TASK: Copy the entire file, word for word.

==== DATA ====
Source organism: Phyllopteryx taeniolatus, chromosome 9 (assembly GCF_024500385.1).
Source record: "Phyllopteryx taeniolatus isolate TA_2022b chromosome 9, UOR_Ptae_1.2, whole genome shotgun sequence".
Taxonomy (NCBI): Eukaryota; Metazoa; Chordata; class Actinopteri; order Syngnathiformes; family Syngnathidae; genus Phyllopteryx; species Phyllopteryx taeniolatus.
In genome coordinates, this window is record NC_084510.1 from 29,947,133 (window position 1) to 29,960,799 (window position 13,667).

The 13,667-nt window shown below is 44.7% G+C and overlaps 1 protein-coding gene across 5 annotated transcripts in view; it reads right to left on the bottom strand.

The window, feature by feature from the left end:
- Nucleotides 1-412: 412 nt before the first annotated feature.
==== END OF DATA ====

Source organism: Phyllopteryx taeniolatus, chromosome 9 (assembly GCF_024500385.1).
Source record: "Phyllopteryx taeniolatus isolate TA_2022b chromosome 9, UOR_Ptae_1.2, whole genome shotgun sequence".
Taxonomy (NCBI): Eukaryota; Metazoa; Chordata; class Actinopteri; order Syngnathiformes; family Syngnathidae; genus Phyllopteryx; species Phyllopteryx taeniolatus.
In genome coordinates, this window is record NC_084510.1 from 29,947,133 (window position 1) to 29,960,799 (window position 13,667).

The 13,667-nt window shown below is 44.7% G+C and overlaps 1 protein-coding gene across 5 annotated transcripts in view; it reads right to left on the bottom strand.

The window, feature by feature from the left end:
- Nucleotides 1-412: 412 nt before the first annotated feature.